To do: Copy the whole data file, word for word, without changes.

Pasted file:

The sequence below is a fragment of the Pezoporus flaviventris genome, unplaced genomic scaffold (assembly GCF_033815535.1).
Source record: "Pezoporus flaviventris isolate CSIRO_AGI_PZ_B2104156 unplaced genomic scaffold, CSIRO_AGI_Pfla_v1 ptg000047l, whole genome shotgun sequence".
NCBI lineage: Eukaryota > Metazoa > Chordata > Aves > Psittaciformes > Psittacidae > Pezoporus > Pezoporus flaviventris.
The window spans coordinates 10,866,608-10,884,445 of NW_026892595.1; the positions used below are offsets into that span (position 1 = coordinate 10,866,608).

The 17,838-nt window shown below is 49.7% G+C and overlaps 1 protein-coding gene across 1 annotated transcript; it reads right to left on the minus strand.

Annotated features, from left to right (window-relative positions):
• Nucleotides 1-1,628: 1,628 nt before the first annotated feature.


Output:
The sequence below is a fragment of the Pezoporus flaviventris genome, unplaced genomic scaffold (assembly GCF_033815535.1).
Source record: "Pezoporus flaviventris isolate CSIRO_AGI_PZ_B2104156 unplaced genomic scaffold, CSIRO_AGI_Pfla_v1 ptg000047l, whole genome shotgun sequence".
NCBI lineage: Eukaryota > Metazoa > Chordata > Aves > Psittaciformes > Psittacidae > Pezoporus > Pezoporus flaviventris.
The window spans coordinates 10,866,608-10,884,445 of NW_026892595.1; the positions used below are offsets into that span (position 1 = coordinate 10,866,608).

The 17,838-nt window shown below is 49.7% G+C and overlaps 1 protein-coding gene across 1 annotated transcript; it reads right to left on the minus strand.

Annotated features, from left to right (window-relative positions):
• Nucleotides 1-1,628: 1,628 nt before the first annotated feature.